EPA Announces Diesel SCR Compliance Guidelines
In a somewhat surprising move, the U.S. Environmental Protection Agency (EPA) has issued guidance on emission certification procedures for on-road diesels that use selective catalyst reduction (SCR) technology.
While SCR has been used successfully in other applications, such as electric power generation, EPA said this guidance enables on-highway vehicle manufacturers to adapt the technology to light- and heavy-duty vehicles.
Many in the industry had accused, or suspected, that EPA had an anti-SCR bias. Not so, said Margo Oge, director, of EPA’s Office of Transportation and Air Quality, in an interview in the February 2007 issue of Diesel Progress North American .
“Our issue with urea was not a question of is the technology going to work. Rather we had two concerns. The first was we wanted to make sure there was a urea infrastructure in the market. The second, and very important, is that there are compliance mechanisms to assure that the user of the truck or the car would add urea to the system when it’s needed. Because if you don’t add urea, you’re out of compliance.
“It was never really an issue that urea technology would work, can meet the standards? Rather it was the issue of infrastructure and the issue of compliance,” Oge said in the interview.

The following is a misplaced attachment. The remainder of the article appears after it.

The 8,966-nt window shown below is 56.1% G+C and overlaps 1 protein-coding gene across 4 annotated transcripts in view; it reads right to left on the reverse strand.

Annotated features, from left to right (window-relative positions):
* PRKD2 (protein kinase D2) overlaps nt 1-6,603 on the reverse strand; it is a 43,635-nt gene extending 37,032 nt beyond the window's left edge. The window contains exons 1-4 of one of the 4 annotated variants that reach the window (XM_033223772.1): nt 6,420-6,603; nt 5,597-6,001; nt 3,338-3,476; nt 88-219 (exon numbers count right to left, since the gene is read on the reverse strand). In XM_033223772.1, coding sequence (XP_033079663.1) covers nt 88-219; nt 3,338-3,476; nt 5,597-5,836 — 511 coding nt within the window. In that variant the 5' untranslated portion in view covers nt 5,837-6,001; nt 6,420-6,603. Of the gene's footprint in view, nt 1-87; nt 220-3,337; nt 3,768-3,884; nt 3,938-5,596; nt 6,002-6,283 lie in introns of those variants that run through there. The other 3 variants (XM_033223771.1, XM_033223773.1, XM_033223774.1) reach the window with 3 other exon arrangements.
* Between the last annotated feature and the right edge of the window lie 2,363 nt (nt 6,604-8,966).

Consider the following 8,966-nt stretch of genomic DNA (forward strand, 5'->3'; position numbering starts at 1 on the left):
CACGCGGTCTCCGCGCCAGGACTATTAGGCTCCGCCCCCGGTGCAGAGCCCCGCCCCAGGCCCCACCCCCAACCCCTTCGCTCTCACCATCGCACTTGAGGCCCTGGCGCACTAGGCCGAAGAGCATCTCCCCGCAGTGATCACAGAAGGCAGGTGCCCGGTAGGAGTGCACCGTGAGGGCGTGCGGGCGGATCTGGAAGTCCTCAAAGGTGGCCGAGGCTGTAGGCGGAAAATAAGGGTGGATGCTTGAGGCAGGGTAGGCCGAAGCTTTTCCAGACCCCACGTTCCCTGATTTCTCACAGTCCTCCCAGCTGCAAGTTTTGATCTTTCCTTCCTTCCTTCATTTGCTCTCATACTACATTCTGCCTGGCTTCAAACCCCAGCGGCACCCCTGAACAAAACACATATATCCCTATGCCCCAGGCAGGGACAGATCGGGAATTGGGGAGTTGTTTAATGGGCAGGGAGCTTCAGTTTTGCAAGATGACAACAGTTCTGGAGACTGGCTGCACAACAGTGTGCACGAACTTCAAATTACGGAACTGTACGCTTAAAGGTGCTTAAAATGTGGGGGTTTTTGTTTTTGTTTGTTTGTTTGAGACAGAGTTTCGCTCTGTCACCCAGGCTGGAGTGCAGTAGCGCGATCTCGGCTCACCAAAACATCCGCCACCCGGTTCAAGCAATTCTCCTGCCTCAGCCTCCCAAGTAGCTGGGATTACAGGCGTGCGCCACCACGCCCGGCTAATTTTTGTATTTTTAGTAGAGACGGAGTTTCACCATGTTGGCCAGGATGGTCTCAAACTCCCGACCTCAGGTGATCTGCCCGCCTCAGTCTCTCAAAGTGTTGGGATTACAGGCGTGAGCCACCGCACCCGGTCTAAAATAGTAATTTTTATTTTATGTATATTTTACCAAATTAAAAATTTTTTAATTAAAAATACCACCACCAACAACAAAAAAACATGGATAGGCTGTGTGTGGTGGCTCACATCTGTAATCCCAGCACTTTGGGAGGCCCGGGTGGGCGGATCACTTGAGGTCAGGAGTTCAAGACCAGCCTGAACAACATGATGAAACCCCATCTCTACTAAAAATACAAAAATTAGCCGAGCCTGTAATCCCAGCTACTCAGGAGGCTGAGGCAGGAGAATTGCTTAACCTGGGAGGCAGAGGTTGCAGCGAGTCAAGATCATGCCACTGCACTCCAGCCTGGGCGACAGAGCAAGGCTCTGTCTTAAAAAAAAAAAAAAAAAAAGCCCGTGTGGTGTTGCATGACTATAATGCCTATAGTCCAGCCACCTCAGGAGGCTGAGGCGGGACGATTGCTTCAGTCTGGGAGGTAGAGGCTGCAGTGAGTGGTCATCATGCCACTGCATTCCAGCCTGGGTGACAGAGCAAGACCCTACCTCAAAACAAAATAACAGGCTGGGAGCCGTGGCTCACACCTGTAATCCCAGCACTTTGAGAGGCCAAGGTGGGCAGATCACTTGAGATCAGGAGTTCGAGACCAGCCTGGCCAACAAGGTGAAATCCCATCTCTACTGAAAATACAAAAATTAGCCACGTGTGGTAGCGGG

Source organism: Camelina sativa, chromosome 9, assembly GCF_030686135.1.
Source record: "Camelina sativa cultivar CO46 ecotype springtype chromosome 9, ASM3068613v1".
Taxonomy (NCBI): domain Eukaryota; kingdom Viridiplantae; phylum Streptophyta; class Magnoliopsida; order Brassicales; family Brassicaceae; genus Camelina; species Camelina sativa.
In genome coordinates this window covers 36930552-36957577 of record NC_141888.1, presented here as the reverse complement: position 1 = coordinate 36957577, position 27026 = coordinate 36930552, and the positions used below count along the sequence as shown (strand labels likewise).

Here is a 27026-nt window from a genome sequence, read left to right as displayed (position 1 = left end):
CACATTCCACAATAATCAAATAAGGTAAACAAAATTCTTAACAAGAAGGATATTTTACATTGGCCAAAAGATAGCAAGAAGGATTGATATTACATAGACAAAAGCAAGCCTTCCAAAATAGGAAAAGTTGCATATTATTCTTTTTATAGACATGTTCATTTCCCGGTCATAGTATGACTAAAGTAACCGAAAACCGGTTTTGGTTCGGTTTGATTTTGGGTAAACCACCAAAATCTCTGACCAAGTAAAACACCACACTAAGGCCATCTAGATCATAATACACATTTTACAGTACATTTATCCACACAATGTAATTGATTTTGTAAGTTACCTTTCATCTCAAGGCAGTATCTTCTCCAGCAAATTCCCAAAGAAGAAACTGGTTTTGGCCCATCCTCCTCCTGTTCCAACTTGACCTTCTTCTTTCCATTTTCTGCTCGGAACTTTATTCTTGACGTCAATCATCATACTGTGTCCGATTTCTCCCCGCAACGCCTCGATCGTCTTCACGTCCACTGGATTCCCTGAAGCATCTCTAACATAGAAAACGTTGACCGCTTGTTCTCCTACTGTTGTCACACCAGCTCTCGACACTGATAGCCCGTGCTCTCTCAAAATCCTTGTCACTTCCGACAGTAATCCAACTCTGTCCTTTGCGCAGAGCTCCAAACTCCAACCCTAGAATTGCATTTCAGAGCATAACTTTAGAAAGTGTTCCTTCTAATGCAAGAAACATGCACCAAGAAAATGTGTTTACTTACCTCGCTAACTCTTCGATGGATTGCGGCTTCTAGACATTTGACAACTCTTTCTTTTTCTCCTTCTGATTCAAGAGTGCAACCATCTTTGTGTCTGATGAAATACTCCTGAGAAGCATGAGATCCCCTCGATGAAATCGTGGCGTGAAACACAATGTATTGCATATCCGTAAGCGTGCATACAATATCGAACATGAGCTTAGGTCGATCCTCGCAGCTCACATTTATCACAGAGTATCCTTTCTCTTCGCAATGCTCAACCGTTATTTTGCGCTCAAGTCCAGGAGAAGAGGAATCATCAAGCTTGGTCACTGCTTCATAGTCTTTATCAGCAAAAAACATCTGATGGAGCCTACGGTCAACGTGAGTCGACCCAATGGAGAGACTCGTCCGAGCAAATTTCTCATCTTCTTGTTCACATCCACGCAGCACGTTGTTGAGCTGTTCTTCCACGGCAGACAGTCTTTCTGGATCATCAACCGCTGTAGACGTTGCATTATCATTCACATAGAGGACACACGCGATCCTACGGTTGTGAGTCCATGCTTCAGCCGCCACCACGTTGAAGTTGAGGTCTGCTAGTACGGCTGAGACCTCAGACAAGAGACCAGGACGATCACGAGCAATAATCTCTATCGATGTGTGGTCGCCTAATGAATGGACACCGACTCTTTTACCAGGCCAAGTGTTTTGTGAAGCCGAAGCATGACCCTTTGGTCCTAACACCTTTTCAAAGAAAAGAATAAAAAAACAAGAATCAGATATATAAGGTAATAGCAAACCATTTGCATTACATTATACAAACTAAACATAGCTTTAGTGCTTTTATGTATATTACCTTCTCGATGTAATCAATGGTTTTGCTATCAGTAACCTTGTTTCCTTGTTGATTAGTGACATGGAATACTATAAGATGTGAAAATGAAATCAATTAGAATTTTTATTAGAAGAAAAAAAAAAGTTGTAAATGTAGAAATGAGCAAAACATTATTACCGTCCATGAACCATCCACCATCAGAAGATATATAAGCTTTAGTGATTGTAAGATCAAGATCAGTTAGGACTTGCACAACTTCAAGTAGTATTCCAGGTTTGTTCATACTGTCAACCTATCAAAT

SCR reduces emissions of the ozone-forming pollutant nitrogen oxide (NOx). It uses a nitrogen containing "reducing agent," (usually ammonia or urea) that is injected into the exhaust gas upstream of the catalyst. Drivers must periodically replenish the agent or else NOx emissions can greatly increase, EPA said in its announcement.
Manufacturers will need to gain approval for their SCR strategies as part of EPA certification. These strategies must address driver warning systems and inducement, system durability and reliability, and reducing agent quality and availability.
EPA’s March 27, 2007 letter can be found at: http://www.epa.gov/otaq/cert/dearmfr/mfrltrs3.htm